Written by Ian Landsman on Oct 11, 2016 in

The Dos and Don'ts of Chatting with Customers

As a customer support person, you interact with people every day you go to work. Quite often, these people - your customers - may be individuals you’ve never met before, and certainly never spoken to before. If your company serves tens or even hundreds of thousands of users, you might spend your entire day engaging with customers that you are “meeting” for the first time... every time the phone rings.

This lack of familiarity requires you to take an extremely delicate approach to how you converse with customers, and what topics you talk about. It also requires you to be able to react quickly and smoothly when the conversation goes a direction you weren’t expecting.

In this post, we cover a few quick dos and don’ts to consider next time you’re chatting with customers. By following these tips, you can help avoid awkward situations while providing enjoyable and personable experiences to your customers. If things get weird anyway, at least you’ll be able to handle it with grace.

Never Make Assumptions About Your Customer’s Situations.

Ugh, a subscription cancellation. You don’t get these too often, but when you do, it’s typically because:

  • Your customer didn’t know how to use your tool well enough, so they didn’t see value.
  • They were stolen away by your biggest competitor.
  • They didn’t want to pay the reasonable price you charge for your product.

These common reasons are obvious enough, and they’re frustrating. It might be your job to convince the customer otherwise, but these aren’t situations that make you feel terribly emotionally attached or sympathetic to the customer in that moment.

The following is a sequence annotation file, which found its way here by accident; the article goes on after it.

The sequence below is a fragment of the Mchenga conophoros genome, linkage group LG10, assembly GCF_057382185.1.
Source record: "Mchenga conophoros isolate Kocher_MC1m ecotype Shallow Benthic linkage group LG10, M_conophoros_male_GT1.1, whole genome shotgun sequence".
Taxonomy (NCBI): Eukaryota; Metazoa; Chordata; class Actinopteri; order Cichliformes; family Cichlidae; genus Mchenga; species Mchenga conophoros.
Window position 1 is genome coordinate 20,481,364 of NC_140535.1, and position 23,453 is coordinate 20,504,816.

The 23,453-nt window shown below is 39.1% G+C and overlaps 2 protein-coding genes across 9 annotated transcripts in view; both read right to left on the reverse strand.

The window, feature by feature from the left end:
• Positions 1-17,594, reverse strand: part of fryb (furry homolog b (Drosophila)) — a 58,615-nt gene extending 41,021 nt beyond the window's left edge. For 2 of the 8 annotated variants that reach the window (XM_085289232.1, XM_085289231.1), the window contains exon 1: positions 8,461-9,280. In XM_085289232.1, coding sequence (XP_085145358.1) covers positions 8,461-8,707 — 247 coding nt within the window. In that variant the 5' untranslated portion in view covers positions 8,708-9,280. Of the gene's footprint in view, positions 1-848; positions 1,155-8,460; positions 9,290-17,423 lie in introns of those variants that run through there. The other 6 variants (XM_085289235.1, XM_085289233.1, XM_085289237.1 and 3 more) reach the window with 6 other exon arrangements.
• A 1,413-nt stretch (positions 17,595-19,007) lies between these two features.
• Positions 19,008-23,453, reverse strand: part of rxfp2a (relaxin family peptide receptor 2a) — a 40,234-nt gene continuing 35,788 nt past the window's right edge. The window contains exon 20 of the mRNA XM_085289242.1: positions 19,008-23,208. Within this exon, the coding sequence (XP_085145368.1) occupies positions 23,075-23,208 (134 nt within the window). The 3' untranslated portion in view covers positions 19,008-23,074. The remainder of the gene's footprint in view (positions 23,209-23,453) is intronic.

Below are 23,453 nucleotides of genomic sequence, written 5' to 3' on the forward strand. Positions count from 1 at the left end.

Except, maybe that’s not why this particular customer is canceling his or her subscription. Maybe they’re canceling your service because they no longer do the types of projects that had required your tool, by choice… or not. They might not have that work anymore.

Are you more sympathetic now?

The truth is, we don’t know why customers are making the decisions they are making. We also can’t always know if the reasons the customers are giving us are in fact the truth. Some customers might not open up about the real whys behind a product return, cancellation, request, or even a complaint.

Do: Remember you don’t know what’s behind the customer’s reasoning. Treat all customer inquiries with the same level of respect and support, whether it’s a customer calling with a question, a customer contacting you to say how happy they are, a customer cancelling their service or returning their product, or otherwise. You don’t know what’s behind their actions. You only know that it’s your job to help them with what they need.

Don’t: State “the obvious” assumption only to find out you’re wrong. Putting the customer in the position of correcting you by having to explain their (worse) situation makes them and you feel awkward and will make it harder for you to help them feel supported, even if helping them means processing their cancellation.